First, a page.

Joe Jackson began his professional baseball career in 1908 with the Philadelphia Athletics organization. For his first two years, Jackson was up and down between the minor and the major leagues, playing only ten games with the Athletics. Becoming increasingly unhappy Jackson was traded to the Cleveland Naps in 1911 where he played his first full season. The Cleveland organization would eventually be called the Indians in 1915. That year Jackson compiled a .408 batting average, a record that still stands for rookie seasons. Coming into the prime of his career Jackson batted .395 and led the American League in triples in 1912. The next year Jackson led the league with 197 hits and .551 slugging average.
The White Sox
In August of 1915 Jackson was traded to the Chicago White Sox. Even with his new surroundings his tremendous career continued. In 1917 Jackson and the White Sox accomplished the greatest feat in all of baseball, a World Series title. During the series Jackson batted .307 and led the White Sox to victory over the New York Giants.
In 1919, Jackson and the White Sox found themselves back in the running for another World Series ring. Jackson batted .351 during the regular season and .375 with perfect fielding in the World Series. The heavily favored Sox found themselves in a losing battle against the Cincinnati Reds. During the next year while batting .385 and leading the American league in triples Jackson was suspended after allegations that 8 members of the White Sox threw the previous World Series. In 1921 a Chicago jury acquitted Jackson of helping to fix the 1919 World Series, but Kenesaw Mountain Landis, the first commissioner of baseball went against the ruling and banned all eight players, including Joe Jackson, from baseball for life.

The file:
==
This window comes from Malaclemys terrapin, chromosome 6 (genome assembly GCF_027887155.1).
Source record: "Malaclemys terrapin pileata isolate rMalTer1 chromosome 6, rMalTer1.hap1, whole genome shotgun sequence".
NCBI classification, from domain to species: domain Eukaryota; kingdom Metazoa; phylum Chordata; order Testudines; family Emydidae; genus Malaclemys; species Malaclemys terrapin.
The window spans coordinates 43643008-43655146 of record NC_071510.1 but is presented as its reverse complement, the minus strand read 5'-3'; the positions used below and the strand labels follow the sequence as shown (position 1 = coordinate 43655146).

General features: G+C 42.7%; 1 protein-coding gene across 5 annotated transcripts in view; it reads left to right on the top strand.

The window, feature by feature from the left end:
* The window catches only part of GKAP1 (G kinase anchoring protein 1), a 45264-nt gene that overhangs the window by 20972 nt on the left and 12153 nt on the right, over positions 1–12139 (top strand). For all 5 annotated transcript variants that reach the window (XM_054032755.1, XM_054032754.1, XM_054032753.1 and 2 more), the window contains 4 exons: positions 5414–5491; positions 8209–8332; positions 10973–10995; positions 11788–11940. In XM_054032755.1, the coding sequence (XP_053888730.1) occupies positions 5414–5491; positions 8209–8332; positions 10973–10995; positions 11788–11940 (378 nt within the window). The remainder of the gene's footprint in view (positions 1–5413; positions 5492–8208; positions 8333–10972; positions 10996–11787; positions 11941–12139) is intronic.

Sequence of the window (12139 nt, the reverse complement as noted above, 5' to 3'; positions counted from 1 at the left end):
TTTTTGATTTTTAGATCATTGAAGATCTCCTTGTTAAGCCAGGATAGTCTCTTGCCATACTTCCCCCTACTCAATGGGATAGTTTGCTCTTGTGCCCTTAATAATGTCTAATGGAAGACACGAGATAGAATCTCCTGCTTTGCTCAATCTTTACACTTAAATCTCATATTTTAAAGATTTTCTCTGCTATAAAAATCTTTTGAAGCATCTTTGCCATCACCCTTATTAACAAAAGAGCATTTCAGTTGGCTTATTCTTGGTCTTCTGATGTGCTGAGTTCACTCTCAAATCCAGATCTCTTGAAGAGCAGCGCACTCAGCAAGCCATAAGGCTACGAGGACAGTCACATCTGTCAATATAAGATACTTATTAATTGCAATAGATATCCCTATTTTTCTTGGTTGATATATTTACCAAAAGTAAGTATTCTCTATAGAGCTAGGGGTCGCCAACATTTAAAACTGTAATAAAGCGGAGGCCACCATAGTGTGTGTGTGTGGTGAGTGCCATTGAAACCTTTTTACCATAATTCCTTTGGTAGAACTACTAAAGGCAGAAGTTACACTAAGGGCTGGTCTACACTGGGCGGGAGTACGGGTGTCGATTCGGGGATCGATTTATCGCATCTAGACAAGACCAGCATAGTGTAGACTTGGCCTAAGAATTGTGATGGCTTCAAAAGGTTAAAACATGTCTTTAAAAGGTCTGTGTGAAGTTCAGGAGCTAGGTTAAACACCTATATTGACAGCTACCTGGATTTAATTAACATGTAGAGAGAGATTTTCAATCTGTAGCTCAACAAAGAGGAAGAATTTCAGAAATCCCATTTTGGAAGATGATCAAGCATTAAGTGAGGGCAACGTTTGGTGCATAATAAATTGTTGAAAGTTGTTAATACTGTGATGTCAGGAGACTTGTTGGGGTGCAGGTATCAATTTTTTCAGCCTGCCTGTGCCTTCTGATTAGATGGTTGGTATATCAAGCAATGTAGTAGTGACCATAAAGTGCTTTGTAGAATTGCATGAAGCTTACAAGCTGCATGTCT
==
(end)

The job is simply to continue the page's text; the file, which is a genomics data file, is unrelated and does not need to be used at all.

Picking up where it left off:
The Greatest Natural Hitter
Ty Cobb called him “the greatest natural hitter I ever saw.” They called him “shoeless” because he was once spotted playing in his native South Carolina in his stocking feet when new shoes proved too tight.
In 1911 this good natured, 21 year old had a rookie-of-the-century season with 233 hits and a .408 batting average with “Black Betsy,” his special 48 ounce bat. He went on to establish a lifetime batting average of .356, the third highest in history.
Shoeless Joe was implicated in the infamous Black Sox scandal of 1919 and was forced to leave baseball. Many doubt his guilt and others doubt his innocence, but no one doubts that he remains one of the greatest players of all time. Babe Ruth said, “I decided to pick out the greatest hitter to watch and study and Jackson was good enough for me.”
Welcome to Shoeless Joe’s. In the tradition of Joe Jackson and Babe Ruth, we will always do our best to be “the greatest natural hitter” you ever saw!